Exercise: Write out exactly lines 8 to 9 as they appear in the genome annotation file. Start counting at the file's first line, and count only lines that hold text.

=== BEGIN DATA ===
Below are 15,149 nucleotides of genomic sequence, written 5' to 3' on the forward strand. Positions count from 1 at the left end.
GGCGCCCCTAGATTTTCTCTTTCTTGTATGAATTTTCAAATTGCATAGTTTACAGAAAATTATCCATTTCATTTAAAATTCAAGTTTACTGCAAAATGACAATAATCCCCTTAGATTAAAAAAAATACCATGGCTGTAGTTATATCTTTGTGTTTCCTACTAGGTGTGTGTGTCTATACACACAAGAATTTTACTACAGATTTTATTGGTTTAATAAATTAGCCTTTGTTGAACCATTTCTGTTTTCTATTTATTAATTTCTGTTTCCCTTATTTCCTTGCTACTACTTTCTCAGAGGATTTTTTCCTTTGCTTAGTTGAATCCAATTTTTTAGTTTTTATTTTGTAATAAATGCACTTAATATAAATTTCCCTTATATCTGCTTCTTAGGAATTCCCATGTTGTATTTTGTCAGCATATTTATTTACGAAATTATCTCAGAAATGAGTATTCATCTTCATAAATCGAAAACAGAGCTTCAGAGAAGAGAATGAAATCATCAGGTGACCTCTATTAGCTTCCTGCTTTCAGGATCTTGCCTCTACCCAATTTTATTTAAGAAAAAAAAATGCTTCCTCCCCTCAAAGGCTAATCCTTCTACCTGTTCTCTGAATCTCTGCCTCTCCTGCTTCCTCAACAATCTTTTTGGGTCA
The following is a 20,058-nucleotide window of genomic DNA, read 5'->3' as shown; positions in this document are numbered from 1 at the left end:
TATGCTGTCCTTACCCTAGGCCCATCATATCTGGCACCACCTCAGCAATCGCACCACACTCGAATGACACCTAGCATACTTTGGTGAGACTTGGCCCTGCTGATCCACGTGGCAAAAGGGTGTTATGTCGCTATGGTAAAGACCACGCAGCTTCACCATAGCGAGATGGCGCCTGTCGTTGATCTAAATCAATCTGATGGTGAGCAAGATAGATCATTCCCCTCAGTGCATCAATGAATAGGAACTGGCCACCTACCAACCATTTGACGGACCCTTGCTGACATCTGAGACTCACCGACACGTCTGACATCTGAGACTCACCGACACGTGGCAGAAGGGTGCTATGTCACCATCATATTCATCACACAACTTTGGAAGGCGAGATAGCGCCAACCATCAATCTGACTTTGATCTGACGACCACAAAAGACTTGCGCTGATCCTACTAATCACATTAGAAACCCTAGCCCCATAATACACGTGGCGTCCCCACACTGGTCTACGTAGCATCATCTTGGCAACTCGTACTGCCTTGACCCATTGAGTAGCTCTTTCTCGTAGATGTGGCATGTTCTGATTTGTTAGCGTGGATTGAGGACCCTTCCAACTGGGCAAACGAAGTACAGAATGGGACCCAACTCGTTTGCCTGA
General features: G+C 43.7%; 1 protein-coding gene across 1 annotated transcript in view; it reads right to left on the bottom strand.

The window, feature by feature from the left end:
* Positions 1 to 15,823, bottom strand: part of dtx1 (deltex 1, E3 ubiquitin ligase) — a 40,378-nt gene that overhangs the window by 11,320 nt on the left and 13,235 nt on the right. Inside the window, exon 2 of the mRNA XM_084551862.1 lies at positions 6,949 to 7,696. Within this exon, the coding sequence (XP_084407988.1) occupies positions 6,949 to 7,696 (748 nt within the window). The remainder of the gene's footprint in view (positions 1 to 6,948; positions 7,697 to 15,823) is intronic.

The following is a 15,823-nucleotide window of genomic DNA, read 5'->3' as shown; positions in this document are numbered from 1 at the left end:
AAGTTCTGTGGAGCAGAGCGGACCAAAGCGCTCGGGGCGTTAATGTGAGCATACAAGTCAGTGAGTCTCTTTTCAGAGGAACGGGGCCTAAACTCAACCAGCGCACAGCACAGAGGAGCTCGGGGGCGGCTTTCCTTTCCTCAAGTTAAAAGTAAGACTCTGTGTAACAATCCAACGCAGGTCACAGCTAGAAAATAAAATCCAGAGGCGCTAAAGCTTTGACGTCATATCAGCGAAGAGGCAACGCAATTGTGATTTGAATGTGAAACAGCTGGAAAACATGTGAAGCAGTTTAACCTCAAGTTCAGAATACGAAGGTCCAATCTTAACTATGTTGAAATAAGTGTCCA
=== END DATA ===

The following is a 15,823-nucleotide window of genomic DNA, read 5'->3' as shown; positions in this document are numbered from 1 at the left end:
AAGTTCTGTGGAGCAGAGCGGACCAAAGCGCTCGGGGCGTTAATGTGAGCATACAAGTCAGTGAGTCTCTTTTCAGAGGAACGGGGCCTAAACTCAACCAGCGCACAGCACAGAGGAGCTCGGGGGCGGCTTTCCTTTCCTCAAGTTAAAAGTAAGACTCTGTGTAACAATCCAACGCAGGTCACAGCTAGAAAATAAAATCCAGAGGCGCTAAAGCTTTGACGTCATATCAGCGAAGAGGCAACGCAATTGTGATTTGAATGTGAAACAGCTGGAAAACATGTGAAGCAGTTTAACCTCAAGTTCAGAATACGAAGGTCCAATCTTAACTATGTTGAAATAAGTGTCCA